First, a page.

Viktor Marushchenko is well-known for everyone. His school of photography became the initial platform for several emerging generations of artists and brought photographic culture in Ukraine to a completely different level. His Facebook feed is a collection of acute observations about art and the everyday. His charisma and openness to communication unite different communities. Viktor Marushchenko’s photographic practice is associated today with two of his projects. It is “Chernobyl” that was exhibited on the 49th Biennale in the 2001 year. The photographer was invited by the legendary curator Harald Szeemann. “Dreamland Donbas” in its turn got international acclaim on Biennale in San Paulo in 2004, where curator Jerzy Onuch masterly united Viktor’s portraits of female miners with kitschy wallpapers.

The two series became iconic. But they are only a small part of the voluminous, mesmerizing, and diverse Marushchenko’s archive, which was accumulated throughout more than 40-years of intensive work as a documentary photographer and in-office correspondent in several Soviet, later—Ukrainian publishing houses. In the 1970-80s, Marushchenko visited a lot of corners of the country and captured moments that can hardly open up to an attentive professional with a camera in his hands, but rather to a human, who can catch the strength of a moment and even become a part of it. The photos couldn’t be so sincere and persuasive without his magnificent capacity to be present in the moment.

The “Archive” exhibition reveals Marushchenko, which is almost unfamiliar to us. Exhibited photos, in their turn, show Ukraine, which is almost forgotten by us and thus sometimes is even misunderstood. The loss of lively connection with 30 years old events and circumstances significantly complicates the interpretation of images that appeared on the verge of two political epochs. Neither the first nor second can be named admirable. While there isn’t another historical period as significant to the recent Ukrainianian history as the one on display.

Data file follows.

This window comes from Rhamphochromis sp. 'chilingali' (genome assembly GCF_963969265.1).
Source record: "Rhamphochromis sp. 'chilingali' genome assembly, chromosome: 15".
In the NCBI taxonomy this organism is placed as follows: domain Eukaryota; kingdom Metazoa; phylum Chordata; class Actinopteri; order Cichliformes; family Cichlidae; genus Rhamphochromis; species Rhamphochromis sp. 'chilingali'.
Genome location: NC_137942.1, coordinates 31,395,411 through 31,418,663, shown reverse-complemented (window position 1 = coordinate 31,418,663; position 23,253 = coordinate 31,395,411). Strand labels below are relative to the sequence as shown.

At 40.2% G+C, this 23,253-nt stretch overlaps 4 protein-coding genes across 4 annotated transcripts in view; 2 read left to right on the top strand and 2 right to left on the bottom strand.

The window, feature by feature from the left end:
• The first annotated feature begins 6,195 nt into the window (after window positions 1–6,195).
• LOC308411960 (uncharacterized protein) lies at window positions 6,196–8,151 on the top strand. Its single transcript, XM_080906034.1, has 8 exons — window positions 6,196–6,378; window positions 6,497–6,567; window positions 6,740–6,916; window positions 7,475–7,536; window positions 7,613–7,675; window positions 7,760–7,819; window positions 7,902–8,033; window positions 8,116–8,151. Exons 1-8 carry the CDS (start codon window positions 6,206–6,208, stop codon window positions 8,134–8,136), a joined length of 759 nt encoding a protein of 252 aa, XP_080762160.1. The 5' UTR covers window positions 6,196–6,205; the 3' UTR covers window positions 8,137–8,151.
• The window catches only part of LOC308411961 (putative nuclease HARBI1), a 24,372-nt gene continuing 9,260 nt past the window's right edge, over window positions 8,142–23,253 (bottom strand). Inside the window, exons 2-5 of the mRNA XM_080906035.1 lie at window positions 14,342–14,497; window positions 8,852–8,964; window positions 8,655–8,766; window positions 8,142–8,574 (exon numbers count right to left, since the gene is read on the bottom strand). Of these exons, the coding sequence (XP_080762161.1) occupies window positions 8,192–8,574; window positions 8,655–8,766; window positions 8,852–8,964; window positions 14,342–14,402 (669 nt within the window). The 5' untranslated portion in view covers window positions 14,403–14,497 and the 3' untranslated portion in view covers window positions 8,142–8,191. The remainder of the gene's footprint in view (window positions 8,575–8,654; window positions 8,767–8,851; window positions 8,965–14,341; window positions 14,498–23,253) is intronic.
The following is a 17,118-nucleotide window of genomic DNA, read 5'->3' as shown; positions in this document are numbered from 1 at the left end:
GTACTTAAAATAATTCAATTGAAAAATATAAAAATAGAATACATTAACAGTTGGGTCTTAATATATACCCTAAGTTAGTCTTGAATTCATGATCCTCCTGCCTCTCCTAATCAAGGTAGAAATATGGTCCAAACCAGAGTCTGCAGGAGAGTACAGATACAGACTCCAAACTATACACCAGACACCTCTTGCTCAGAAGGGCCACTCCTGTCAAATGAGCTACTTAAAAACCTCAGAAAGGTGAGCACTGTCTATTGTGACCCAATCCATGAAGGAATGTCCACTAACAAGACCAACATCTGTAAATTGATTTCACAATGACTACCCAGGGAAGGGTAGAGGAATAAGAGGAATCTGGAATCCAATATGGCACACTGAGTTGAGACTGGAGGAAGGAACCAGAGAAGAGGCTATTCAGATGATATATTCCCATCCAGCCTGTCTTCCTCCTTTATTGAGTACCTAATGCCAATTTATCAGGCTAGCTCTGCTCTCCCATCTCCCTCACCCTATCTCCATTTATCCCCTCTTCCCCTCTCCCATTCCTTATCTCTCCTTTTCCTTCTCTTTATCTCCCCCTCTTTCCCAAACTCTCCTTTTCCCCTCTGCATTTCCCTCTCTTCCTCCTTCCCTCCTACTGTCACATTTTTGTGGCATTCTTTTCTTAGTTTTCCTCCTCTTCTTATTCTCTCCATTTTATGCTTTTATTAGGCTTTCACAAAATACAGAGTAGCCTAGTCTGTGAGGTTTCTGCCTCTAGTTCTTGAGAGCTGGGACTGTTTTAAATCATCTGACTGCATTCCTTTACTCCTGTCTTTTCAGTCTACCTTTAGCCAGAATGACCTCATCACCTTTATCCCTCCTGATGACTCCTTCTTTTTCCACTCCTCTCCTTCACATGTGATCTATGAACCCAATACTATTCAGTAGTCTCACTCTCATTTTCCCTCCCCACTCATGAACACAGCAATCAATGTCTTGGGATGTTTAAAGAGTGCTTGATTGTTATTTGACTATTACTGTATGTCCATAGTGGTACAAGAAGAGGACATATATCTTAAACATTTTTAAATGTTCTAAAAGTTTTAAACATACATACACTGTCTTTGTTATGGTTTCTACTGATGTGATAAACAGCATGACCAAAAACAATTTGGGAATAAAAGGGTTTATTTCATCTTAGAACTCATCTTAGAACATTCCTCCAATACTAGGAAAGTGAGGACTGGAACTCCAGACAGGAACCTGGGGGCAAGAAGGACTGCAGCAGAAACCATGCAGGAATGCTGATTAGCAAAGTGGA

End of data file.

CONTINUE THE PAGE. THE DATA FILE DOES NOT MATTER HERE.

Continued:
The photos portray the heroes of the Soviet Union with the orders on their worn-out blazers and the heroines of everyday Ukrainian-Soviet life with tools in their bare hands. There are also cities and villages, which no one will see again, but probably even then they weren’t seen, because only a few of them hit the “front pages” of newspapers. There is a small Gorbachev, who observes the vanishing country. And there are big anonymous Ukrainians, who shortly, seating on cold pavement  in the center of Kyiv, will be creating a new country during the Revolution on Granite.

In the format of a gallery exhibition, these shots acquire a completely different level of visibility.

All the photos are printed from the original negatives by direct hand printing. The materiality of these prints makes visible all formal merits of analog shooting. The beauty of live printing and distance in time in the perception of the portrayed exclude Marushchenko’s series from the sphere of documentary and bring it to the more appropriate status of artistic objects.

“Archive” simply and persuasively demonstrates the originality of Marushchenko’s method: his exceptional understanding of where, what and when to shoot. Viktor Marushchenko’s practice provides us with an honest overview on something that happened not so long ago, but already managed to become a part of the collective memory. His stunning archive is the encyclopedia of visual characters, that still needs to be thoroughly researched. All represented at the exhibition is a small part of the materials. Preview, prologue, and foreword, as we hope to a great retrospective, will preserve Ukrainian history in her visual reproductions. For history, in its turn, it will consolidate a key figure in Ukrainian modern photography.